On the far side of Howard Creek the trail turned right along the road we had taken earlier to reach the Howard Creek Horse Camp.
Sign for the trailhead.
We hiked past the gate in the photo above and encountered the Park Ranger from earlier. He directed us to a trail on the right that would bypass the “wires and equipment”. This time we at least confirmed that the Buck Mountain Loop was open and thanked him before continuing on our way. We still aren’t sure what is/was going on but it wasn’t an event like we had thought. It appeared that they were either upgrading part of the horse camp, repairing the entrance road, or doing some thinning. Whatever they were doing we were able to pick up the Howard Creek/Buck Creek Loop trail at the SE end of the loop at the end of the road.
In a tenth of a mile we turned right on an old logging road.
Three tenths of a mile later we arrived at another junction where the Howard Creek Loop split to the right while the Buck Mountain Loop continued straight uphill.
For the next 2.7 miles we followed this road uphill until it leveled out and came to a large trail junction at the edge of a fire closure. We often turned to the maps along this stretch to ensure we stayed on the correct road.
Blue appeared to mean Buck Mountain Loop (the posts along the Howard Creek Loop had been red and later the Smith Creek Trail posts were yellow.)
The mix of tree trunks here caught our eye.
Approaching the trail junction.
The good news at this big junction was there was good signage and a full park map.
The 2020 Beachie Creek Fire threatened the Park and did in fact burn over nearby Shellburg Falls (post). As it was a small portion of the park was burned causing the very SE portion of the park to remain closed until repairs and removal of hazard trees are completed.
Orange fence marking the closure of the Catamount Trail.
We stuck to the Buck Mountain Loop which descended to a pair of crossings of tributaries of Howard Creek.
The first footbridge which spans Howard Creek. The creek was obscured by brush.
The second footbridge over a tributary not shown on the topo map.
This stream was a little easier to see.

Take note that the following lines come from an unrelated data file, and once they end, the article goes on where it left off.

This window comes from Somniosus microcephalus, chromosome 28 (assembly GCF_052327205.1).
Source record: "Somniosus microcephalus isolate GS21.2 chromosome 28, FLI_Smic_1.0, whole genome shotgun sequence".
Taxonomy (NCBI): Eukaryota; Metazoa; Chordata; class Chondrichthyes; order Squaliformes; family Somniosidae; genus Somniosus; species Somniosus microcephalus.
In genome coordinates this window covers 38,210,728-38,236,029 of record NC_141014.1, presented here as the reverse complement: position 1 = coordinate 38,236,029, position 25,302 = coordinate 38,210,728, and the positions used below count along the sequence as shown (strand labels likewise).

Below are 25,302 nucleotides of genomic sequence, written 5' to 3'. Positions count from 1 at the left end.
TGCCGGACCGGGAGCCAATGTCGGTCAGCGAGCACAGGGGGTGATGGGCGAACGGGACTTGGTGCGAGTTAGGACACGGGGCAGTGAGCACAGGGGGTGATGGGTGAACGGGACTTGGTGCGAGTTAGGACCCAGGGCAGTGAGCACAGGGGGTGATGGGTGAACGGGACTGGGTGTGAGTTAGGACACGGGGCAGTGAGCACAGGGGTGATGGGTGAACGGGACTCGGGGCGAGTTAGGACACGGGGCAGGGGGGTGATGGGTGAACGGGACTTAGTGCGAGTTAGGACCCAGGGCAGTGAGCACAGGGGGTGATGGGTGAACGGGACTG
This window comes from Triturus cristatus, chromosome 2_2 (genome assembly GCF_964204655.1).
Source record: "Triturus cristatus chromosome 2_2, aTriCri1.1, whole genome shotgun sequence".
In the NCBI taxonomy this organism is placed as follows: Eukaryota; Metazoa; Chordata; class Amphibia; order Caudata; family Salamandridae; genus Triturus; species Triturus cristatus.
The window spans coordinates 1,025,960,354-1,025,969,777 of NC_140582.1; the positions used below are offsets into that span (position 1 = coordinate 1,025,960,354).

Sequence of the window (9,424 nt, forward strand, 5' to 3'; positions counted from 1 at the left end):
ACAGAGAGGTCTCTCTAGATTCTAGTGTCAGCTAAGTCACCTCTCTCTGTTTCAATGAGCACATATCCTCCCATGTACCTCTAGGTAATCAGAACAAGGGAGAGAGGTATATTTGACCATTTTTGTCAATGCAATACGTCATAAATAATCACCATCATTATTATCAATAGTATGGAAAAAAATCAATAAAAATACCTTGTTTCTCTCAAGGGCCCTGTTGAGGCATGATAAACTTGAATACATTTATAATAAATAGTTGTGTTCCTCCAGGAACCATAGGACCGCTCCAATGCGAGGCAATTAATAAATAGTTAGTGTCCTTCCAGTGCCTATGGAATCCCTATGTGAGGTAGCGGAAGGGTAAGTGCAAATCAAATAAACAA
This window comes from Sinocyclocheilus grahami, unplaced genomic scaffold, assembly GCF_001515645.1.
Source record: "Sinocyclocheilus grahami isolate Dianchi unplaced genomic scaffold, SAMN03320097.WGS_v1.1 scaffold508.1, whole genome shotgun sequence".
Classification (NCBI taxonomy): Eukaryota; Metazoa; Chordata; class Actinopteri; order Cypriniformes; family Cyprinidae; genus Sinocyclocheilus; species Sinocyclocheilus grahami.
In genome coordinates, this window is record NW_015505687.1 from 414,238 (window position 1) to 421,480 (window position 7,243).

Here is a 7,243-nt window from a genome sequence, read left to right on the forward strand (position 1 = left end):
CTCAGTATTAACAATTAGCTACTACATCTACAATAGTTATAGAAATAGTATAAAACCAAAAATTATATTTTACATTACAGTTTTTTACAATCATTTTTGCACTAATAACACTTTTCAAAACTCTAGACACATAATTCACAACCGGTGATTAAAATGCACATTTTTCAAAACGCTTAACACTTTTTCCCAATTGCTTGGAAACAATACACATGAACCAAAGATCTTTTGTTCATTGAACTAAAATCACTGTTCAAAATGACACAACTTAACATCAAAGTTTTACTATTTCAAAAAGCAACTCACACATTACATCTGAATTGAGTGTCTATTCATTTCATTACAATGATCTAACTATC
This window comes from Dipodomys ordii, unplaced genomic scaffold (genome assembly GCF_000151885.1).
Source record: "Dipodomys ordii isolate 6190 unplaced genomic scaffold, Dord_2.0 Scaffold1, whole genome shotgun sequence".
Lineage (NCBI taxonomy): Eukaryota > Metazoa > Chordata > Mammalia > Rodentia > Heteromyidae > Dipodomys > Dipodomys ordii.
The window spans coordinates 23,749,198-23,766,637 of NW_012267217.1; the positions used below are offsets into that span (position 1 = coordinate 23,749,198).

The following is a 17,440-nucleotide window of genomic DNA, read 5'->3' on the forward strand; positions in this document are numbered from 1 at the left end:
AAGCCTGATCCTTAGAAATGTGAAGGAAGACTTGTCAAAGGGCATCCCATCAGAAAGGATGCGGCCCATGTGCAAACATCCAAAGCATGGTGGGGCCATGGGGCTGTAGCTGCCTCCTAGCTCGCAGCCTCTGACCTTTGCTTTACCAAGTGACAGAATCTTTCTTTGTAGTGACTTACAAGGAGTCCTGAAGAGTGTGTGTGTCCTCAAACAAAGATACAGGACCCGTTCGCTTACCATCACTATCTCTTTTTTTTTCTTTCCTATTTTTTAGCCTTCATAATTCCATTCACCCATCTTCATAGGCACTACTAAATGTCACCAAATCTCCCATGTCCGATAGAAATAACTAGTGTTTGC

We took a short break at this bridge before continuing on.
Just over a mile from the large junction we arrived at a 4-way junction where we turned right to stay on the Buck Mountain Loop.
A reminder of how close the Beachie Creek Fire was.
The 4-way junction.
We kept on the Buck Mountain Loop for nearly another mile before arriving at the Smith Creek Trail junction.
Approaching the Smith Creek Trail junction.
Up until this point other than a few very brief sprinkles we hadn’t seen much actual rainfall during the hike. As we started down the Smith Creek Trail though a steady rain began to fall. We followed this trail downhill for 1.6 miles to a junction near the Silver Falls Conference Center.
We stayed on the Smith Creek Trail for another 1.3 miles to yet another junction, this time with the Rabbit Hole Trail.
We faced a choice here. Looking at the map the Rabbit Hole Trail offered a slightly shorter route back to the 214 Trailhead versus the Smith Creek Trail, but it also appeared to climb a steeper hillside, albeit via switchback. The deciding factor for us though was whether or not there appeared to be many mountain bikers coming down the trail. Given the weather and not seeing any bikers or fresh tire tracks we decided to give it a shot.
There were 13 signed switchbacks in just over half a mile before arriving at the Newt Loop Trail near the mountain bike skills station.
Ramps in the background at the skills station.
We turned left on the Newt Loop and followed it through the forest ignoring side roads and trails for 0.6 miles to the 214 Trail just two tenths of a mile from the 214 Trailhead.
The Catamount Trail arriving on the left.
The 214 Trail from the Newt Loop.
We didn’t encounter any bikers on the Newt Loop or Rabbit Hole trails. In fact we only saw one mountain biker all day and that was on the Buck Mountain Loop. We did see a couple of larger groups of trail runners (or one big group split into smaller groups) on the Nature Trail but otherwise I don’t believe we saw even a half dozen other trail users during our 12.9 mile loop. Reeder had been right, this was a great rainy day hike and the fall colors made it a good time of year to visit. While we managed to spend time on a number of the trails in the backcountry there is still plenty for us to explore and I’m already coming up with other ideas for the future when the fire closure is lifted.
Our “hiking season” is quickly coming to an end for the year and while it wasn’t an ideal year from a drought and wildfire perspective we’ve been fortunate enough to get some great hikes in while wrapping up a number of our longer term goals which we will be posting about during our off-season. Happy Trails!
Flickr: Silver Falls Backcountry